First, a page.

Secretary of State in Central and Eastern Europe
Mike Pompeo, the U.S. Secretary of State was on an official state visit in Europe last week to celebrate thirty years since the fall of the Berlin Wall and reinforce partnerships between the U.S. and Central Europe.

Latest on Huawei and Europe’s 5G Networks
The German government is leaning towards allowing Huawei to construct its 5G infrastructure despite Washington’s attempts to lobby its allies against working with the Chinese firm. A recent probe by Germany’s cybersecurity agency failed to demonstrate that Huawei could use its equipment to clandestinely siphon off data and did not uncover any indication of wrongdoing by the Chinese company.

Instead of outright bans, European countries are likely to pursue a “third way” option, where additional network security measures are introduced, alongside a willingness to work with Huawei.

The United Kingdom is also grappling with the same questions regarding Huawei and 5G. Many senior government officials note that the UK has successfully managed the risks from Huawei’s presence in the British market for more than 15 years through exceptionally strict security reviews.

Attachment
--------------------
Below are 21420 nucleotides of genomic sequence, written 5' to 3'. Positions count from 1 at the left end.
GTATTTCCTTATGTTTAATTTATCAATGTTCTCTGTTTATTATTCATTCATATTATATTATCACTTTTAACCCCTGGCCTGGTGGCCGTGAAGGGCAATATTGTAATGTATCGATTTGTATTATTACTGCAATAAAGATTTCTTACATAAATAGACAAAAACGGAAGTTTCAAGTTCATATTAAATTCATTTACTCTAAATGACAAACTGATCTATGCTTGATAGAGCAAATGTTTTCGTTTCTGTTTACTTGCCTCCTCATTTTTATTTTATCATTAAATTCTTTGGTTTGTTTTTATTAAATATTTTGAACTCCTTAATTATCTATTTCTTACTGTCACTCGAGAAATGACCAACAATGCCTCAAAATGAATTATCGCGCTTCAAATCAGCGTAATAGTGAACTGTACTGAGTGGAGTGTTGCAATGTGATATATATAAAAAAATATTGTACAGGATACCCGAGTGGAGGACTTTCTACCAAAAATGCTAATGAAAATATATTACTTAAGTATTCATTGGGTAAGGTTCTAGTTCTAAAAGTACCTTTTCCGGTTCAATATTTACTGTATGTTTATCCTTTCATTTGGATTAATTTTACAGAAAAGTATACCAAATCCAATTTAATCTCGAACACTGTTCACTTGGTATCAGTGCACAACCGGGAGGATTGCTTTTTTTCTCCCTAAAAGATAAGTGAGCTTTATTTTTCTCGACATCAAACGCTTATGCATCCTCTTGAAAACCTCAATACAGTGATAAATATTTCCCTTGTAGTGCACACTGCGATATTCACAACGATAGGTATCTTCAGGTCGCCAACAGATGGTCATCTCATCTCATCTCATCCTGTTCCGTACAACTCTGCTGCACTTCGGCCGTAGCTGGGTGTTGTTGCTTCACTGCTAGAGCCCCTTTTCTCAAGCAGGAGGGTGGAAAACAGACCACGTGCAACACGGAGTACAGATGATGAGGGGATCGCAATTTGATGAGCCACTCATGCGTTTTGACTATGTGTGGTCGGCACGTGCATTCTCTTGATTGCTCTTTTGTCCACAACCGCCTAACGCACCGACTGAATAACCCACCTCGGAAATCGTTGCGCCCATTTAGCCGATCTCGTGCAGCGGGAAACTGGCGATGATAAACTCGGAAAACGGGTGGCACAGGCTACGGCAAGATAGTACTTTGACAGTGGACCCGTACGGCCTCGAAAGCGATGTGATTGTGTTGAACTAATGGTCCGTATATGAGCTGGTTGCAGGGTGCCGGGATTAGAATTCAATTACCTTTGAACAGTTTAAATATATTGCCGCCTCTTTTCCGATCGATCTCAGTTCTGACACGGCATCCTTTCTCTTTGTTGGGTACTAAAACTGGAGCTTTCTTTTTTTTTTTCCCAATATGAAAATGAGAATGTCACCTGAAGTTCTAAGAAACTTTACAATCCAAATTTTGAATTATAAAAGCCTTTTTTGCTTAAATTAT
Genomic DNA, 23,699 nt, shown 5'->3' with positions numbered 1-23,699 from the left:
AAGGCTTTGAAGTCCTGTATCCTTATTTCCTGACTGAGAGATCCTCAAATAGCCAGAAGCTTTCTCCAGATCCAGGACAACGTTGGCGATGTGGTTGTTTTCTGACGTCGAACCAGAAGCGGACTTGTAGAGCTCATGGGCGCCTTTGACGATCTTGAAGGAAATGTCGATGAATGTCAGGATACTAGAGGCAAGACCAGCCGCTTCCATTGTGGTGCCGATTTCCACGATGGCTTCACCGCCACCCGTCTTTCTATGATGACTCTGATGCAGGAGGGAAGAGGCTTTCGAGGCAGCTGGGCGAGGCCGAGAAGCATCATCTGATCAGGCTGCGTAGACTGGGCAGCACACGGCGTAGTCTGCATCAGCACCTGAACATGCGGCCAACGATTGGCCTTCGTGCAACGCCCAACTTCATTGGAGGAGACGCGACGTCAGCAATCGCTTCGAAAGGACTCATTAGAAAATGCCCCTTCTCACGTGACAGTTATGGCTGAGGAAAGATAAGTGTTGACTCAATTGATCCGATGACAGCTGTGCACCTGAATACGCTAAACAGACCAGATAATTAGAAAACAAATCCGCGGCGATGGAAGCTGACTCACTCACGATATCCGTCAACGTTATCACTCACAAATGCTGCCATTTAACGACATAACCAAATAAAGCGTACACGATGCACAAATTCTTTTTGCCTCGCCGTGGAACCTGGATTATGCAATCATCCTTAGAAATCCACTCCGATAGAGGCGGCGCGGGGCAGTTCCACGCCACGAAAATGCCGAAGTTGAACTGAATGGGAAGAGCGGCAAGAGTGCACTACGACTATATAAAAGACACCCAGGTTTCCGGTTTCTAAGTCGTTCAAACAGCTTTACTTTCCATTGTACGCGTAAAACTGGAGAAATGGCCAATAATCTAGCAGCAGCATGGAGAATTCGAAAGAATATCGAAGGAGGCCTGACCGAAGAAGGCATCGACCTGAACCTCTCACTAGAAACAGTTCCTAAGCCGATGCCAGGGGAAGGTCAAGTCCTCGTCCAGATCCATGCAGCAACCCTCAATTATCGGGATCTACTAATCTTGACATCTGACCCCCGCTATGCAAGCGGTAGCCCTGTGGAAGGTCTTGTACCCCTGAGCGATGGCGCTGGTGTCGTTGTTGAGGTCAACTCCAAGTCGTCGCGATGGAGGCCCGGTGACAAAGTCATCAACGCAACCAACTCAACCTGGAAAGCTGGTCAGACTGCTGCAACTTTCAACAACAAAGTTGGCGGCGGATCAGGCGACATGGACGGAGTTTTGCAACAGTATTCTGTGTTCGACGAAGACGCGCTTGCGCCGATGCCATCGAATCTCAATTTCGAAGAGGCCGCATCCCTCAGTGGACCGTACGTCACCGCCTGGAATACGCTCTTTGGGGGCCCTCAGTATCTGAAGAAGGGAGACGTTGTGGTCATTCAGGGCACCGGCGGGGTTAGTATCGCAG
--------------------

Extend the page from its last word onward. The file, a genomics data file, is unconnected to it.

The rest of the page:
Last December, the Czech Republic’s cyber security watchdog, NUKIB warned about the dangers in using Chinese companies ZTE and Huawei to build the country’s 5G infrastructure. This lead to a host of private and government-sponsored risk analyses. Huawei has repeatedly denied the claims, and now has claimed they are prepared to bring their case to the national courts.

Tech Policy Update

Twitter implements political ad restrictions
Twitter is set to introduce new restrictions on its political ad rules ahead of European Parliament elections in late May. The new rules will seek to stop non-EU entities engaging in political advertising on the platform in a move to prevent foreign interference. Twitter will also make details about the origins of ads publicly available in an effort to promote transparency on the platform.

Digitizing Europe Summit